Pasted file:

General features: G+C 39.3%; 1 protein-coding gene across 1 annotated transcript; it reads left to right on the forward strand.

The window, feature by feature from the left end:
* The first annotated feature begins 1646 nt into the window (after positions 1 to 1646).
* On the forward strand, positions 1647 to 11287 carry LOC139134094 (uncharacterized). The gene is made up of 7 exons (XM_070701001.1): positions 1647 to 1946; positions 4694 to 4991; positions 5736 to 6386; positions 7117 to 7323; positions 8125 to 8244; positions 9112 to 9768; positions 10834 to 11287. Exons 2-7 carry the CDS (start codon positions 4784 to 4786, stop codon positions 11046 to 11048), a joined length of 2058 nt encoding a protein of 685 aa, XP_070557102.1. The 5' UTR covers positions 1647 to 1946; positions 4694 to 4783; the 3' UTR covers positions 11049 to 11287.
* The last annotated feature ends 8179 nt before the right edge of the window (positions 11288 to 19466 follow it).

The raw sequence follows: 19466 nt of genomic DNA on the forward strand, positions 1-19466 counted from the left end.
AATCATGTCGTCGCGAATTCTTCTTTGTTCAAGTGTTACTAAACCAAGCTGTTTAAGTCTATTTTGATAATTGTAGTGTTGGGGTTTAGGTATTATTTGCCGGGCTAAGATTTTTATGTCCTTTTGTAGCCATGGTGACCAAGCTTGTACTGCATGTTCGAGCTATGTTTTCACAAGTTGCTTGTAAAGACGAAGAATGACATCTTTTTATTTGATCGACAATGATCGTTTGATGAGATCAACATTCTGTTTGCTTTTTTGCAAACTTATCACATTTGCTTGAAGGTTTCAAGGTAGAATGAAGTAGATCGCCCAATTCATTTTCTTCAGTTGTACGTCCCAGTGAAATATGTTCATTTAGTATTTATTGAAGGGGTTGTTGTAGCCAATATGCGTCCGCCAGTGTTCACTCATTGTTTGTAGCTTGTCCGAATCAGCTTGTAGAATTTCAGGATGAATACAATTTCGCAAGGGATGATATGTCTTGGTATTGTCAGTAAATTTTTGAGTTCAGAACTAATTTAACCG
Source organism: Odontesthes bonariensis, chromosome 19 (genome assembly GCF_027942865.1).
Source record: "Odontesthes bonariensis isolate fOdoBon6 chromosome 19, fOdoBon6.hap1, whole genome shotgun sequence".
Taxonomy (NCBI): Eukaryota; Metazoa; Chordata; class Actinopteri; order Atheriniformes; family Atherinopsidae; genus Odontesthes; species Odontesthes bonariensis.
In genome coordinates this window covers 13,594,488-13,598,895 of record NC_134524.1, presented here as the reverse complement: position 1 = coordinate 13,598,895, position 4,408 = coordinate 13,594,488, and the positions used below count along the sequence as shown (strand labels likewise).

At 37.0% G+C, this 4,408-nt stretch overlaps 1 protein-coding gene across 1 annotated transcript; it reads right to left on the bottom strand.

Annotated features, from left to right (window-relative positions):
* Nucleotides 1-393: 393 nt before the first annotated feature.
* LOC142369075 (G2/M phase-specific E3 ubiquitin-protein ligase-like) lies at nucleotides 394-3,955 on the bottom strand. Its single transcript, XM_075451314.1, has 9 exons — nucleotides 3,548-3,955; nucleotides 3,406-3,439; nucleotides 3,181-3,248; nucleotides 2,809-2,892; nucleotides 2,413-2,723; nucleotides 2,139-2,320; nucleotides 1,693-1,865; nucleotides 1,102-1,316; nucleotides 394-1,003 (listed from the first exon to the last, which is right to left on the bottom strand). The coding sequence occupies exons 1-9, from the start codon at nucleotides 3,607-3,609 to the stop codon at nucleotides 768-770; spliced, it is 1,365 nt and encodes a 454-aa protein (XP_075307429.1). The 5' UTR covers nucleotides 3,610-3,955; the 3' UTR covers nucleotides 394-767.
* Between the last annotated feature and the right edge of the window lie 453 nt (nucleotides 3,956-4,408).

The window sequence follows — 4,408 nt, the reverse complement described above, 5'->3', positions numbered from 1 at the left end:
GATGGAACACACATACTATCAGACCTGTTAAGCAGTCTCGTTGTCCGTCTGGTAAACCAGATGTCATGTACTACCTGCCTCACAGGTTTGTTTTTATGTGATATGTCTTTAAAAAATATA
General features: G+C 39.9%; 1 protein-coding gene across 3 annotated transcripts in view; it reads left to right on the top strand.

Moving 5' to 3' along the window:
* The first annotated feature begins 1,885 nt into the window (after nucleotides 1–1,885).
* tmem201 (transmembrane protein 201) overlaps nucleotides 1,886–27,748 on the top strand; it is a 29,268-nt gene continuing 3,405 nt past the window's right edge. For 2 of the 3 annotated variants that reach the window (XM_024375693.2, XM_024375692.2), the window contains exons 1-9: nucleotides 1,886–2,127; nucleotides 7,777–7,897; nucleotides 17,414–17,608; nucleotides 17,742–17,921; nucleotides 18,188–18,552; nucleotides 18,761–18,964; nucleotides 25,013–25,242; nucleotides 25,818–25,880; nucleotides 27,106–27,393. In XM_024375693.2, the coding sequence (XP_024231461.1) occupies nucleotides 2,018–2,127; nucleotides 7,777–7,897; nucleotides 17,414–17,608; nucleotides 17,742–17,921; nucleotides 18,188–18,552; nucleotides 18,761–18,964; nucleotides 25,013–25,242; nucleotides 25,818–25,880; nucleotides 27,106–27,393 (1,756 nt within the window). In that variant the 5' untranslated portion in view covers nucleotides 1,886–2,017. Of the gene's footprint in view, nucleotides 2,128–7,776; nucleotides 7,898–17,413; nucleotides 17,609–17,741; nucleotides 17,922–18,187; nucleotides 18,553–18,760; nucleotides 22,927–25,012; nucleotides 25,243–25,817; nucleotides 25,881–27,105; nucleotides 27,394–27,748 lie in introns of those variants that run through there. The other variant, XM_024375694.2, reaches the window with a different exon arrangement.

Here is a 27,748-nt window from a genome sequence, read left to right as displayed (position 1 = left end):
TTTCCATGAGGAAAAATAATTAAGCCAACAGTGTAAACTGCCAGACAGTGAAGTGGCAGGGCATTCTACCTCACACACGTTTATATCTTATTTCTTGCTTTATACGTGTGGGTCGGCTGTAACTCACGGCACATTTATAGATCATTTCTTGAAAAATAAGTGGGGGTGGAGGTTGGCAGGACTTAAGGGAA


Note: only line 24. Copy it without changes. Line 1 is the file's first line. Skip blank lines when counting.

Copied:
TTTCCATGAGGAAAAATAATTAAGCCAACAGTGTAAACTGCCAGACAGTGAAGTGGCAGGGCATTCTACCTCACACACGTTTATATCTTATTTCTTGCTTTATACGTGTGGGTCGGCTGTAACTCACGGCACATTTATAGATCATTTCTTGAAAAATAAGTGGGGGTGGAGGTTGGCAGGACTTAAGGGAA